We all know that our personal credit history affects our ability to secure a home loan or open an account at a department store. But most Americans are unaware that bad credit could cost them a job.
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Many employers use credit history as a tool in their pre-employment screening as just one measure of judgment and character. If you can't manage your financial obligations, they wonder if it's a sign of irresponsibility. If your monthly debt payment is higher than your salary, some employers worry that it may distract from your performance.
Critics of this practice say it's unfair for personal credit history to be used when judging professional qualifications. They say there's no link between poor credit and job performance. Many of these people have hit rough patches, and now they're caught in a vicious cycle: To pay down their debt, they need a job, but they can't get hired because of their debt.
The majority of employers today use some form of background check as part of their due diligence — not because they're interested in prying or playing gotcha. By the time they move forward with a background check, they've decided they want you. So whether it's verifying your education and work history, a drug test, checking your criminal history or even your credit, they're genuinely hoping that everything checks out.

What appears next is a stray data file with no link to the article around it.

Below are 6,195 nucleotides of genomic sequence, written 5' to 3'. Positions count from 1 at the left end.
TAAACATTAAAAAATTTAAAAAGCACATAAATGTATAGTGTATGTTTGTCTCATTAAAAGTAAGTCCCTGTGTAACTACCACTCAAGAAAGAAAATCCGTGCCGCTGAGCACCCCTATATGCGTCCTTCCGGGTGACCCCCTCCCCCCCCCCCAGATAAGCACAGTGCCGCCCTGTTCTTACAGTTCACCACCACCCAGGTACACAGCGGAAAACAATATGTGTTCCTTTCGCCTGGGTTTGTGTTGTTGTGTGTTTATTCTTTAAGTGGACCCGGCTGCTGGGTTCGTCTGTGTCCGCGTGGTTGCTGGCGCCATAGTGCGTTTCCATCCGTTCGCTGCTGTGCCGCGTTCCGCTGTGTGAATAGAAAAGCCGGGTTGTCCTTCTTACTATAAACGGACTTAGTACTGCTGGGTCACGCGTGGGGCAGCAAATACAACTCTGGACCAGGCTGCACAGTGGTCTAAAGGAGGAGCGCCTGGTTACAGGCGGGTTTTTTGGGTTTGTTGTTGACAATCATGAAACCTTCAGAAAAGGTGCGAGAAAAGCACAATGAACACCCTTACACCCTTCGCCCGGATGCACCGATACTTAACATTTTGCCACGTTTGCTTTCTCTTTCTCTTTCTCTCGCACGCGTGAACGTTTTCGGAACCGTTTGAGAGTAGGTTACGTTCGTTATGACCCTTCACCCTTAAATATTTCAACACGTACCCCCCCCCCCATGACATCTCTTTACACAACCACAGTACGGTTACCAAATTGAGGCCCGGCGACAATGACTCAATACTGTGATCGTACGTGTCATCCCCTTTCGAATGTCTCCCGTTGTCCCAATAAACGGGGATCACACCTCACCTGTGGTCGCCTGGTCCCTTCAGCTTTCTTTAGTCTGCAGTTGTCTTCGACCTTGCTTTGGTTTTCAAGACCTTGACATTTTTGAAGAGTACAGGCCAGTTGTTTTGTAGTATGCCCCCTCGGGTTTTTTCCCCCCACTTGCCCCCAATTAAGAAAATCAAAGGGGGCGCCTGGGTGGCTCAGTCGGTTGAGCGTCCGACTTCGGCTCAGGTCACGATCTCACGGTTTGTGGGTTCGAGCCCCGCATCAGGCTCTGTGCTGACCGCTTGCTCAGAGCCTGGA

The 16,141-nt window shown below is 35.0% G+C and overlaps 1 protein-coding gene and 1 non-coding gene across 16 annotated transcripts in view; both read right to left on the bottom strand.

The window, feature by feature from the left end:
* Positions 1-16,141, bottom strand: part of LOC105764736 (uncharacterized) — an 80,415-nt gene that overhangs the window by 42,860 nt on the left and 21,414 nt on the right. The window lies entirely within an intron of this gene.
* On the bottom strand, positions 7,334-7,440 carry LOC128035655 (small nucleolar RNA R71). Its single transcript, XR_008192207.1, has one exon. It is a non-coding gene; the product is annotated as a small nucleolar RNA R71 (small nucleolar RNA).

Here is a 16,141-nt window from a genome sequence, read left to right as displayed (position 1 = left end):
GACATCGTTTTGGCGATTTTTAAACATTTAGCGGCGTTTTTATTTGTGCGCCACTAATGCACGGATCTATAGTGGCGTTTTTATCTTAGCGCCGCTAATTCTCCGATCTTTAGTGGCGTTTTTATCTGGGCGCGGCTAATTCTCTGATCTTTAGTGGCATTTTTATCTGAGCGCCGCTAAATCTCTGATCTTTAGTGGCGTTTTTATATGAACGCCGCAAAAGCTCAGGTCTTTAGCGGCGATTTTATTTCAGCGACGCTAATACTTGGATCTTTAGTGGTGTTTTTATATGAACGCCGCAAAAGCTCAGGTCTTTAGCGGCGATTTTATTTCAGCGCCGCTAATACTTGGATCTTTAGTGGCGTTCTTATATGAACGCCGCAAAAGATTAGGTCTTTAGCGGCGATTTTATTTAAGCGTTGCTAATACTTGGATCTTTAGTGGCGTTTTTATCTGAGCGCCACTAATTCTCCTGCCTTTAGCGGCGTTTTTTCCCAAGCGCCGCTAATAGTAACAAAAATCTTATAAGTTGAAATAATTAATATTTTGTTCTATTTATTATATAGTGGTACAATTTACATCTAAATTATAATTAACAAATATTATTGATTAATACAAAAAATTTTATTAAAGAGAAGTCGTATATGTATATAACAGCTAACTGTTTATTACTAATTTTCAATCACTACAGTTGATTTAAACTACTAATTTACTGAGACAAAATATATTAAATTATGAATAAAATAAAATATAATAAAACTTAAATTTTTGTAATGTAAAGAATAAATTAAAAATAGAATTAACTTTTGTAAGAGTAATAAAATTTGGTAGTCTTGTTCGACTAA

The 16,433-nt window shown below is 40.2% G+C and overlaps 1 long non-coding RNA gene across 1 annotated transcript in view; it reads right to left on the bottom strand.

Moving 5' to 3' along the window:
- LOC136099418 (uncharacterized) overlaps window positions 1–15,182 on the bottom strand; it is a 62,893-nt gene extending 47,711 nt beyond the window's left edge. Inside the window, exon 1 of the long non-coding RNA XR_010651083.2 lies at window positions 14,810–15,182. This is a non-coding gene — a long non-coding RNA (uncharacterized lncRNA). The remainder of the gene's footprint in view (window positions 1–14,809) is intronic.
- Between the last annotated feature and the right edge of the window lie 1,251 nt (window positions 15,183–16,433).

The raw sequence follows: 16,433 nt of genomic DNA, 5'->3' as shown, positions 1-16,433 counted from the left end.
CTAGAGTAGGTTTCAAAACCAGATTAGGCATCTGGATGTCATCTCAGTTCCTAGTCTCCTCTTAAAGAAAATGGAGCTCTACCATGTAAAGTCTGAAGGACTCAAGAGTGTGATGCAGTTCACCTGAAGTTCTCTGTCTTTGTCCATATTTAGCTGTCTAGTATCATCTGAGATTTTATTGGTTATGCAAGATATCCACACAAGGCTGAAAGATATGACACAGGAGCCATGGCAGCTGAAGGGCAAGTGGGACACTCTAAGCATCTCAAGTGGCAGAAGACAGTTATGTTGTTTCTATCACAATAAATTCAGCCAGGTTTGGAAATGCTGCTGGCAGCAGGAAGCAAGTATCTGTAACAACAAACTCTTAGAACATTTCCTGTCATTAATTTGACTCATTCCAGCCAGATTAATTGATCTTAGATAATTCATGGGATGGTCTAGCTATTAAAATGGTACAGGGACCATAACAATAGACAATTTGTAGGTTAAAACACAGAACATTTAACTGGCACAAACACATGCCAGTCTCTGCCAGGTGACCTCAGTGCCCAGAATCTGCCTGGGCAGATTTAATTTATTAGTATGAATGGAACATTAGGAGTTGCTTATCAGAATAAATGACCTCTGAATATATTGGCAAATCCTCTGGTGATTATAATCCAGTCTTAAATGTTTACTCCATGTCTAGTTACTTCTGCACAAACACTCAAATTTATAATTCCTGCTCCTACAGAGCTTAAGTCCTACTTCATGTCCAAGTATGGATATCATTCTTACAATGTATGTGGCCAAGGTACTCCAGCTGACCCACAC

When it comes to credit history — specifically the amount of debt and the number of delinquencies and negative accounts — some positions will have firm standards in black and white. If your credit is weak, you can expect a red flag, which might include losing the offer , if your role requires you to be involved in finances — a cashier, payroll manager, financial planner or senior financial executive, for example.
The same applies if you're handling expensive jewelry or other small valuables, if you have access to trade secrets or if you're a key holder, someone who opens and closes a store and has access to cash and merchandise. Almost always in those cases, you can expect a credit check. But it's by no means limited solely to those areas; employers use their own discretion when deciding which positions to screen.
Beyond that, if you're in a position that involves high security or access to cash and valuables, you may be subject to recurring background checks while on the job. Ask your employer directly about its policies.
Read the fine print. Under federal law, prospective employees must give permission for employers to conduct background checks, including credit checks, so none of this happens behind our backs.
Yet some 80 percent of Americans, according to a Visa survey, don't realize that credit history can be used in pre-employment screening. Whenever you sign an employment application, read the fine print. Most of the time, you're signing a consent and disclosure clause that grants your permission to the employer and its designated third party vendor(s) to conduct a background check. Be aware of what exactly you're agreeing to upfront.
Bad credit, now what? If you have poor credit, it doesn't automatically mean you're unemployable. You should focus on three steps so you don't lose out on positions.